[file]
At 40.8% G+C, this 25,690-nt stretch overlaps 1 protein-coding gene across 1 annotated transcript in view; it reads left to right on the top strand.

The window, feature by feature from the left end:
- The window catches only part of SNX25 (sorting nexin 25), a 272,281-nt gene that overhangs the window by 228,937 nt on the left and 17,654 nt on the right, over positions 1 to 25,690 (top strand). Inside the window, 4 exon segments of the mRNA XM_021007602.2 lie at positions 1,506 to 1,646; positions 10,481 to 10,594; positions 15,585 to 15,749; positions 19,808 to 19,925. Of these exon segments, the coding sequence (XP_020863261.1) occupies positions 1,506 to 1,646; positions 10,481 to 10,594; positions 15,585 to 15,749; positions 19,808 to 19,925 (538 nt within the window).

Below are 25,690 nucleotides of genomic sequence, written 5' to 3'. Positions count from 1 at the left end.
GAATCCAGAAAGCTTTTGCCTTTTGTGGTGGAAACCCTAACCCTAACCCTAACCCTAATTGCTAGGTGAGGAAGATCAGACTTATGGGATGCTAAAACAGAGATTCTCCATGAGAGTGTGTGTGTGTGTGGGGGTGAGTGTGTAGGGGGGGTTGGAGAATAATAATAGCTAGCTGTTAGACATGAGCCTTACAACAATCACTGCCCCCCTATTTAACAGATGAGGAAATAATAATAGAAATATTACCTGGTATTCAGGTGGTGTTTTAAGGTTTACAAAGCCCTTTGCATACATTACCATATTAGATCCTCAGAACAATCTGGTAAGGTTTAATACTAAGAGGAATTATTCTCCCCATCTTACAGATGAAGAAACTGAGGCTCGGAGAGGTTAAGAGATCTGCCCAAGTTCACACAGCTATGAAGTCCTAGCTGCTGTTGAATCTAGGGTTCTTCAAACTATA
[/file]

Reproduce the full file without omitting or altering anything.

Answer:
At 40.8% G+C, this 25,690-nt stretch overlaps 1 protein-coding gene across 1 annotated transcript in view; it reads left to right on the top strand.

The window, feature by feature from the left end:
- The window catches only part of SNX25 (sorting nexin 25), a 272,281-nt gene that overhangs the window by 228,937 nt on the left and 17,654 nt on the right, over positions 1 to 25,690 (top strand). Inside the window, 4 exon segments of the mRNA XM_021007602.2 lie at positions 1,506 to 1,646; positions 10,481 to 10,594; positions 15,585 to 15,749; positions 19,808 to 19,925. Of these exon segments, the coding sequence (XP_020863261.1) occupies positions 1,506 to 1,646; positions 10,481 to 10,594; positions 15,585 to 15,749; positions 19,808 to 19,925 (538 nt within the window).

Below are 25,690 nucleotides of genomic sequence, written 5' to 3'. Positions count from 1 at the left end.
GAATCCAGAAAGCTTTTGCCTTTTGTGGTGGAAACCCTAACCCTAACCCTAACCCTAATTGCTAGGTGAGGAAGATCAGACTTATGGGATGCTAAAACAGAGATTCTCCATGAGAGTGTGTGTGTGTGTGGGGGTGAGTGTGTAGGGGGGGTTGGAGAATAATAATAGCTAGCTGTTAGACATGAGCCTTACAACAATCACTGCCCCCCTATTTAACAGATGAGGAAATAATAATAGAAATATTACCTGGTATTCAGGTGGTGTTTTAAGGTTTACAAAGCCCTTTGCATACATTACCATATTAGATCCTCAGAACAATCTGGTAAGGTTTAATACTAAGAGGAATTATTCTCCCCATCTTACAGATGAAGAAACTGAGGCTCGGAGAGGTTAAGAGATCTGCCCAAGTTCACACAGCTATGAAGTCCTAGCTGCTGTTGAATCTAGGGTTCTTCAAACTATA